If you’ve ever seen Nick Cave live, you know it’s one of those not-quite-of-this-world experiences. He walks onstage and dark electricity fills the room immediately, before he’s played a single note from any of his songs, a single note of the music that makes up one of the most absurdly consistent catalogs in rock history. You can feel you’re in the presence of something — a cult legend, sure, and perhaps a genius, but also a force of nature. Nick Cave turned 60 last year, and yet he felt unstoppable onstage while touring 2016’s harrowing Skeleton Tree. To see him last year, from him and the Bad Seeds thrashing through “Do You Love Me?” to him standing in the center of a crowd’s hands outstretched during the finale of “Push The Sky Away,” was to feel transformed. Just like the man himself bellowed in “Jubilee Street” earlier that night.
Cave evidently felt something on that tour, too. Between his visits to NYC — last year at Brooklyn’s Kings Theatre, and later this summer with a show at Barclays Center, which is still a bizarre setting to imagine him in despite his clout — Cave decided to do something a little different. Last night, his limited series of speaking appearances, billed as “So, What Do You Want To Know?” Conversations With Nick Cave, came to NYC’s Upper West Side venue Symphony Space after two nights in Massachusetts.
Cave’s logic behind the events was directly rooted in his experience touring last year. “There has been a connection happening with the audience through the recent live shows where we have all shown a kind of willingness to open up,” he said. “I thought that a direct conversation with the audience might be valuable.” So he booked just four nights in Northeast America, seeking a dialog through a fan-driven Q&A session that would, worst-case scenario, result in him playing a bunch of songs at the piano.
Well, that is, to the extent that Cave knew what he was seeking. After the lights dropped and a recording of Cave’s recitation of his poem “Steve McQueen” — an excerpt from Skeleton Tree’s accompanying film One More Time With Feeling — played, Cave appeared at the piano and performed “Sad Waters.” Afterwards, he addressed the crowd directly for the first of many, many times in the night. “You’re late!” he cracked to an audience member just finding their seat in the front, before continuing: “We should get this straight from the beginning, I have absolutely no idea what I’m really doing here.”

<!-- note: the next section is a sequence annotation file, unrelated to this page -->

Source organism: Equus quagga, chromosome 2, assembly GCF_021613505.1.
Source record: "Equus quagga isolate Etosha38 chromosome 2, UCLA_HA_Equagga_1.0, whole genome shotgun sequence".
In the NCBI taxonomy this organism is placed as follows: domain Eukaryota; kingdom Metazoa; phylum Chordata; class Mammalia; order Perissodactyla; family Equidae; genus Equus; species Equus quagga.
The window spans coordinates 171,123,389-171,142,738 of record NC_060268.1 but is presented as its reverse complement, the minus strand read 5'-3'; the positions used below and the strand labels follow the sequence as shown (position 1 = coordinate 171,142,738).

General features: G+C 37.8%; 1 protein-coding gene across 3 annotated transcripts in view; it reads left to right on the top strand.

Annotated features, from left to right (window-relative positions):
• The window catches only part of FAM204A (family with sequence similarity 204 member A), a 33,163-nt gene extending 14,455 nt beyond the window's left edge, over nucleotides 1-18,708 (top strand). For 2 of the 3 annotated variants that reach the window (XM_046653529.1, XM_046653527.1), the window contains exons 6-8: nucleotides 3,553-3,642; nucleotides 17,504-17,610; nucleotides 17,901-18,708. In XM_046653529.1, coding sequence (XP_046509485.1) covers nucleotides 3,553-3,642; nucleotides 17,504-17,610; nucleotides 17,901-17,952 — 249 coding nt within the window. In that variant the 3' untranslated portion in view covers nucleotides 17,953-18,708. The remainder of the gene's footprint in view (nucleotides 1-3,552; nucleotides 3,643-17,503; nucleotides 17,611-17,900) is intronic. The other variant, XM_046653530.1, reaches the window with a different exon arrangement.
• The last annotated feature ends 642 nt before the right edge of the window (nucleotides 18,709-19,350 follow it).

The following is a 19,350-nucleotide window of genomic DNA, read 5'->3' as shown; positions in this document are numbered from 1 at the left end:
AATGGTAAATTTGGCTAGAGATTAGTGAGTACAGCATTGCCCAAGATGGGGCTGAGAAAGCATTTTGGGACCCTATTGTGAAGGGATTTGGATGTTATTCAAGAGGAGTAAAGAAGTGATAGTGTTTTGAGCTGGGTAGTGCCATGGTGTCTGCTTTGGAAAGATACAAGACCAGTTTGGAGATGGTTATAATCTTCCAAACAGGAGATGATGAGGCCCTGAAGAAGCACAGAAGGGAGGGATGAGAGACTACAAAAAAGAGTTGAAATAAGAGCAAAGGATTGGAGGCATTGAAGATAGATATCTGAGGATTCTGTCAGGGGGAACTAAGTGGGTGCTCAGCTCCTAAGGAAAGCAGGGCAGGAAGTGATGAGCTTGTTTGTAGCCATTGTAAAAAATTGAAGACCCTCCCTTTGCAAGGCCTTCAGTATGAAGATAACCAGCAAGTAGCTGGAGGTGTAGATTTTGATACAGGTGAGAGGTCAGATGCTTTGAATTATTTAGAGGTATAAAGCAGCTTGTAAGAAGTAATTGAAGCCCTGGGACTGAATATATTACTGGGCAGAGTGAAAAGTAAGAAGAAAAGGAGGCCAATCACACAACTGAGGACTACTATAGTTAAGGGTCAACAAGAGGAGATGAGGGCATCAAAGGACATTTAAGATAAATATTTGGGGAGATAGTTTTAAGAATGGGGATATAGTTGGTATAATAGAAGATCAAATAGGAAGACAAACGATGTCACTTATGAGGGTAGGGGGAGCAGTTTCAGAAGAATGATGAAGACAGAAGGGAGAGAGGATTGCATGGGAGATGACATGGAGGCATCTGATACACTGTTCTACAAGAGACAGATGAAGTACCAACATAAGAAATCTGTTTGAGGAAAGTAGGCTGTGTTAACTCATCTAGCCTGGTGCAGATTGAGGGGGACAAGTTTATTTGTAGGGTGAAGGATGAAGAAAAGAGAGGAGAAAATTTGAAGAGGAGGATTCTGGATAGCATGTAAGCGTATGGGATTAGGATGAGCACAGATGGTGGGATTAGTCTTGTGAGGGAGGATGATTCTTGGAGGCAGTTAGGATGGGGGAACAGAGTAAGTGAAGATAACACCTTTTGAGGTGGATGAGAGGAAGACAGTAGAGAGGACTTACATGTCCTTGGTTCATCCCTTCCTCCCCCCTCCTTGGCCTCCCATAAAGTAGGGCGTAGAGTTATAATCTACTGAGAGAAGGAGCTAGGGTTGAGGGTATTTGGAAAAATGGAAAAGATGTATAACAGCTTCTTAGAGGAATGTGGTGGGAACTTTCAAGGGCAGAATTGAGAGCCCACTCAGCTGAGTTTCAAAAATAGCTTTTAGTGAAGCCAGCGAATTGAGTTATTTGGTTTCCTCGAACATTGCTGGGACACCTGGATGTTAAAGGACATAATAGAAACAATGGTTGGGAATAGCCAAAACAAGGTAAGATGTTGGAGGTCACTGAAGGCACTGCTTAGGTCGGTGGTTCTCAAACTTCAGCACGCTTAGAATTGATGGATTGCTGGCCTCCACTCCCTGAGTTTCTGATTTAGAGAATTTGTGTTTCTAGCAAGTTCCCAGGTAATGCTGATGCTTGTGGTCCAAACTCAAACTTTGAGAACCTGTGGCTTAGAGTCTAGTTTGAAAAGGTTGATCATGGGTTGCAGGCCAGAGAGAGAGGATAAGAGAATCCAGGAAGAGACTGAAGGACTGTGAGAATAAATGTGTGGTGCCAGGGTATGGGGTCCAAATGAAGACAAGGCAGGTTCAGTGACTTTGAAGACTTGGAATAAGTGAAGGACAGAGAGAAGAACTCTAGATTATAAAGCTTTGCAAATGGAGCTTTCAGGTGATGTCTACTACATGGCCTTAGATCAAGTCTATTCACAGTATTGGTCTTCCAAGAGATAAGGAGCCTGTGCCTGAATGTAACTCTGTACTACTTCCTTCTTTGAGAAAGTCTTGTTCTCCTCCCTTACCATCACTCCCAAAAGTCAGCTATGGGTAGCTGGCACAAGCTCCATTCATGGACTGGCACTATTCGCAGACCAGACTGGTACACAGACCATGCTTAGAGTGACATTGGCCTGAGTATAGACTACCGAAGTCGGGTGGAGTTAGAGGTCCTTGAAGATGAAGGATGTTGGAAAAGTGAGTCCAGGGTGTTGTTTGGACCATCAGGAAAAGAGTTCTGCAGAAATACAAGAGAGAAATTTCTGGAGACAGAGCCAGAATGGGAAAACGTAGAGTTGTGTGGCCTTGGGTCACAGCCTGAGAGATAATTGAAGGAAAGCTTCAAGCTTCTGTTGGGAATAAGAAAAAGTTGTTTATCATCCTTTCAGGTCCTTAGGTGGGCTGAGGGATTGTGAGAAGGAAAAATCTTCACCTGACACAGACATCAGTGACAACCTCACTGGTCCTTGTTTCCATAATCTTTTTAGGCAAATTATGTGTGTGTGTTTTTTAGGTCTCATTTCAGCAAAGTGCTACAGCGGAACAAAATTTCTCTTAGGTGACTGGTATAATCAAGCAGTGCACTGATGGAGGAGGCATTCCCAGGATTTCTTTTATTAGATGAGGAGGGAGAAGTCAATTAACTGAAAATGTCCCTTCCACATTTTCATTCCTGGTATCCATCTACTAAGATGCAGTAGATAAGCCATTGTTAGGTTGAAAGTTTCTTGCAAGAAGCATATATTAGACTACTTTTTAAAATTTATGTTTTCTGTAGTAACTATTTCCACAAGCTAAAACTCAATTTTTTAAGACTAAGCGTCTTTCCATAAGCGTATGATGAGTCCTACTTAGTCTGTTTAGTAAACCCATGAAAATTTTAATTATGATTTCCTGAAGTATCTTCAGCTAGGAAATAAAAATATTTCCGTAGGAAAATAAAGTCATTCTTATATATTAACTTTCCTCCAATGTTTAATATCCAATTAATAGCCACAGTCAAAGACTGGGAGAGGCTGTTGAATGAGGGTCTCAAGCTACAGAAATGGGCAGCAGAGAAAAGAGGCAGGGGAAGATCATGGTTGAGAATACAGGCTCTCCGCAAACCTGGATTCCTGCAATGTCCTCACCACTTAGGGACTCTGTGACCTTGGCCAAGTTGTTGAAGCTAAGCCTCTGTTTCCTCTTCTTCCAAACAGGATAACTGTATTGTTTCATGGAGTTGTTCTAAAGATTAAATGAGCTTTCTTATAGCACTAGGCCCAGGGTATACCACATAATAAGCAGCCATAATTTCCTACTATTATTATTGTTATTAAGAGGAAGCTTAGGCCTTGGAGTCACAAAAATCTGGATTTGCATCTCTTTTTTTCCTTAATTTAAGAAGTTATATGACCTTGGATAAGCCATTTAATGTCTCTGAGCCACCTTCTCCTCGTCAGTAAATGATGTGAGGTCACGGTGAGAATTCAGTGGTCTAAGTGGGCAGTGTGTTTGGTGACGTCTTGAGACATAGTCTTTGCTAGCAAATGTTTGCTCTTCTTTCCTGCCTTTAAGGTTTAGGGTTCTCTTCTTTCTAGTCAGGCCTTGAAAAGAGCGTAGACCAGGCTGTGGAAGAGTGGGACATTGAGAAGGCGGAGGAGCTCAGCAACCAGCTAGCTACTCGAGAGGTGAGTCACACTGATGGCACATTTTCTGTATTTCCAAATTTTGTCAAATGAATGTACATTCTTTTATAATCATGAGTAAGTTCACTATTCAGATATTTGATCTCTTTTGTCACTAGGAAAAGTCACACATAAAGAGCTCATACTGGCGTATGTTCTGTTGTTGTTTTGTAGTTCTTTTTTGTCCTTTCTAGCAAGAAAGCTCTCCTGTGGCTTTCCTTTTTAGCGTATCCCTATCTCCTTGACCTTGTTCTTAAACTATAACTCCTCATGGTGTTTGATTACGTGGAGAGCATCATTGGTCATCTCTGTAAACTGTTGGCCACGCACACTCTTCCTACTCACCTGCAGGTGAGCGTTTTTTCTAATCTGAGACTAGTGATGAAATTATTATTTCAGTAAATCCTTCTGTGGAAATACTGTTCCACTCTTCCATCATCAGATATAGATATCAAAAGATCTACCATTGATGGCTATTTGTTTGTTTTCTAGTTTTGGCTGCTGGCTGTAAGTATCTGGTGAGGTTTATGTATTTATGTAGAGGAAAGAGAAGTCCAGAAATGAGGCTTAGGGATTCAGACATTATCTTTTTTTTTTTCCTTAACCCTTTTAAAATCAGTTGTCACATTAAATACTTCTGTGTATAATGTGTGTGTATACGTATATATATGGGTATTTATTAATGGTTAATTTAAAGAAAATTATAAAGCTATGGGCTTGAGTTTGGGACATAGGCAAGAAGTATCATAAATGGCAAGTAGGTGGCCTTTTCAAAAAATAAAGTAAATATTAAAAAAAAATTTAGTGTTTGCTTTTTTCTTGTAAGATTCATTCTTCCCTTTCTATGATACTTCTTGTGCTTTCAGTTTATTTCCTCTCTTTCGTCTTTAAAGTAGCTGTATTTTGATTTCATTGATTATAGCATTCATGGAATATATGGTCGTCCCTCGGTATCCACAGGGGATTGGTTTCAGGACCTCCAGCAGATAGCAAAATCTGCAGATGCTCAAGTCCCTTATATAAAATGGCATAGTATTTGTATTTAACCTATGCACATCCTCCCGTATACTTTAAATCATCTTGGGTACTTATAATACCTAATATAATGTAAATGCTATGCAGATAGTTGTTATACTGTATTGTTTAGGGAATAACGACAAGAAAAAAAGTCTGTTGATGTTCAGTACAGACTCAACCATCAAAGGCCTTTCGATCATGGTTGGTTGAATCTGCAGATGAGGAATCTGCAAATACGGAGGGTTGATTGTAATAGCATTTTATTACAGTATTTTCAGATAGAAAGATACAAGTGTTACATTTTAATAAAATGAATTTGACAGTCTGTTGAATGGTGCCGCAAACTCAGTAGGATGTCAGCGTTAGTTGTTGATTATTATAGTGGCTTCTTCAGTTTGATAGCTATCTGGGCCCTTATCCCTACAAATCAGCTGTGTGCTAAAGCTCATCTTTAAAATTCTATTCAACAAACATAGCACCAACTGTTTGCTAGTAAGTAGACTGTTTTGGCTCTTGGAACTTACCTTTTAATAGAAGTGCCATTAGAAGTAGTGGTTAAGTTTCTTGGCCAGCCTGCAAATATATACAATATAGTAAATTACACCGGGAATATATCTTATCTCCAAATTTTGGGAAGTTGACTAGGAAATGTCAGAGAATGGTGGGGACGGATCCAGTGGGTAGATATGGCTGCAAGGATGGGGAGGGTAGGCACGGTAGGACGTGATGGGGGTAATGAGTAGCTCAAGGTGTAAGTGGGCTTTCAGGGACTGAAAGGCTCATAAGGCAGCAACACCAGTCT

It was a completely different setting than you might’ve found Cave in on recent tours: alone on stage, a piano in the center with a cluttered array of lyric sheets, a barstool chair to one side where he’d perch and talk casually, and a lush armchair to the other that he didn’t sit in once. This is a striking turnaround when you’re used to seeing icons in all their bombast and mythos. Here, you are getting them unmediated by journalists, you are getting them in an unfiltered and unedited form, you are getting them in a human state without the guise of stardom in full-force. The only recent event I could draw a parallel to in terms of sheer physical proximity to someone larger-than-life and confessional intimacy was Springsteen On Broadway, but that’s a very scripted show taking place in a tiny room.
In comparison: This was, at its core, an off-the-cuff conversation between Cave and a collection of fans, most of whom looked as if they’ve been around long enough to have been following him for decades. He might’ve been loosening the mood, getting a laugh, with that intro about not knowing what he was doing, or later references to being deathly nervous. But this also seemed plainly forthcoming. This appearance felt like an experiment, maybe an attempt to connect or maybe an attempt to figure out what abstract power exists between Cave and his more devoted listeners, between an artist and their fans in the first place.
Fan-based Q&As are always a roll of the dice. (Given that I’m someone who asks people questions for a living, I’m actually saying this with empathy — I really pissed off Salman Rushdie at one of these things in a past life.) As Cave acknowledged in the press materials before these talks, fans can often ask deeper and more unusual questions than a journalist might think of, or feel they’re able to ask in an official interview setting. They also get nervous and ask things like “Boxers or briefs?” “Ha, ha,” Cave deadpanned to that one.